Not exemplary

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Why is it exemplary and not examplary? Why is it example and not exemple? One definition of exemplary is:

serving as an illustration or EXAMPLE of something

I’m issuing an ultimatum to whoever gets to decide on the spelling of words: either change example to exemple or exemplary to examplary – OR – I get to take over on decisions on the spelling of words.

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9 Responses to “Not exemplary”

  1. Aaron Says:

    Random idiocy indeed.
    ;)

  2. Bill Walsh Says:

    ‘Cause exemplary and exemplify come directly from Latin exemplum, whereas example came through Old French and Middle English, getting its vowels jostled along the way. Example is the older English word, and the others are later direct Anglicizations from the Latin. So you’d have to pick whether antiquity or etymological purity was your guiding principle. I wouldn’t have thought it’d be a particularly difficult spelling issue, as the vowels sound pretty different—or do they not where you are?

  3. Kristin Says:

    The Normans invaded England in the 11th Century just to torment us linguistically. Isn’t that why William the Conqueror was also known as William the Bastard?

  4. Dave in Tucson Says:

    “It’s a damn poor mind that can only think of one way to spell a word.”
    — Andrew Jackson

  5. awhayes Says:

    Um…wow, Bill if you just happened to know that, um…wow. Interesting though. What I find interesting re your description (and the brief etymological research I just attempted to do online) is that the root words appear to be different (exemplum for exemplary from Latin and essample for example from old French) but that the two have related meaning. I still propose the change for the sake of consistency, but perhaps the most appropriate compromise change would be essamplary?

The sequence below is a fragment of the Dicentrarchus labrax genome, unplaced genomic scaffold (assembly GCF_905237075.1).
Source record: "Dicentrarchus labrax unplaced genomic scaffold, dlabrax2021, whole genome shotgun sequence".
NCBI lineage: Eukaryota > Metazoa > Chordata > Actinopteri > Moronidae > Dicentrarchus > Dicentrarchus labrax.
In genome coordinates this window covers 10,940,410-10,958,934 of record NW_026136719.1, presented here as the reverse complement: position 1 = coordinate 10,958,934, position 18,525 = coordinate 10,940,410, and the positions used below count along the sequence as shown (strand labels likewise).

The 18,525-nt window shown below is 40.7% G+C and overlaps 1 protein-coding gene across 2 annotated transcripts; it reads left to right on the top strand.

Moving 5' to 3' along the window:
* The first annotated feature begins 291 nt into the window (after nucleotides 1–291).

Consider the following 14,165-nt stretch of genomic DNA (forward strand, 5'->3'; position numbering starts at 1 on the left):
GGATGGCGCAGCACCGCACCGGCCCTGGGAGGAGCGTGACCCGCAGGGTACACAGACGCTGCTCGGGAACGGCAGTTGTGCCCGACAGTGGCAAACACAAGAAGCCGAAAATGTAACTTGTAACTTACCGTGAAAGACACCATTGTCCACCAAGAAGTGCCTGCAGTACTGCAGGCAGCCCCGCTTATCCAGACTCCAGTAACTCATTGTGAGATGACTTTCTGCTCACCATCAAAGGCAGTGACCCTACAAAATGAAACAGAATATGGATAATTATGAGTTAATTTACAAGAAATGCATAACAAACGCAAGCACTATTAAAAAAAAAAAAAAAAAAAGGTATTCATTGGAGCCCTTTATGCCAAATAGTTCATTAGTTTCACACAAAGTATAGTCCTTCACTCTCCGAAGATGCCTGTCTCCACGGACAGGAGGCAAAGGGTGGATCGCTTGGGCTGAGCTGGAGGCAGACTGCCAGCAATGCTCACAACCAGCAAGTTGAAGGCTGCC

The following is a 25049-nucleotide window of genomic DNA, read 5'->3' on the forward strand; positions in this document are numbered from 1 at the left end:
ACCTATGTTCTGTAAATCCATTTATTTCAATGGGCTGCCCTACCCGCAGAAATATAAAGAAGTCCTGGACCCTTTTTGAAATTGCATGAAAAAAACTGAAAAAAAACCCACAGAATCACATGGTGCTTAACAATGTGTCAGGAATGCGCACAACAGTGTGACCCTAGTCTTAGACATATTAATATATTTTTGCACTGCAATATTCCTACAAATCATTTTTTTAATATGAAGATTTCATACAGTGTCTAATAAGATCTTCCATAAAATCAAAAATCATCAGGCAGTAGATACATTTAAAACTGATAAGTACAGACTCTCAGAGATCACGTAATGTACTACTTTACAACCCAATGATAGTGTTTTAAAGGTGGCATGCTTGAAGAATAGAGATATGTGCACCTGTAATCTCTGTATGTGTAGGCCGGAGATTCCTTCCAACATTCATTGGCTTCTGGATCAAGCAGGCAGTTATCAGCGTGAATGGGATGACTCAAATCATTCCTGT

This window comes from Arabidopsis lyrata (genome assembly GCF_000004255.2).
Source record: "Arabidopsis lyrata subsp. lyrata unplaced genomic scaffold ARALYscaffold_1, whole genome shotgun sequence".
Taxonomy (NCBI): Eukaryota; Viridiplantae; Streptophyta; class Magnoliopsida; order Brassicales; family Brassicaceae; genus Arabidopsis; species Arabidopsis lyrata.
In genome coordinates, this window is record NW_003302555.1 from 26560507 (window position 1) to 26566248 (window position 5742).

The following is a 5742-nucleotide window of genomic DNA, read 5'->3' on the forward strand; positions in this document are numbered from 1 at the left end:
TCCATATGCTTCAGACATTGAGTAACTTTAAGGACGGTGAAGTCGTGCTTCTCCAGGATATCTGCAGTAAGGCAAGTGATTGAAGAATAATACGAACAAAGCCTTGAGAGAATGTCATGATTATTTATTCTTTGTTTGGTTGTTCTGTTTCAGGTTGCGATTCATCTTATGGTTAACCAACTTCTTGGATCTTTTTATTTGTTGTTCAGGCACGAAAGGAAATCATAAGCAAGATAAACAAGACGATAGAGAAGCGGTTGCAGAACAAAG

6. Ron La Canne Says:

    Remind me to never, ever critique Bill W. I am affraid.

  7. patrick Says:

    My head hurts

  8. Carolyn Says:

    Exemplary and example do not mean the same thing. “Example” is a specific item or story or person who amplifies a point being made. One could say – “Politician X is doing a piss poor job. For example, his office is never open and we can’t reach him.” Politician X is an example but he is not exemplary.

    On the other hand, if one were to say – “Politician X is wonderful. He always comes back to the community and lets us all know what is happening at the state capitol. Politician X is simply exemplary.”

  9. awhayes Says:

    Carolyn,

    You appear to have missed my point. I don’t contend that example and exemplary mean the same thing and I understand very well the meanings and uses of the two words. I do contend, however, that they are very similar in meaning and that the word “example” is even used in one definition of exemplary. I just think it would be less confusing if the two related words were spelled more consistently.

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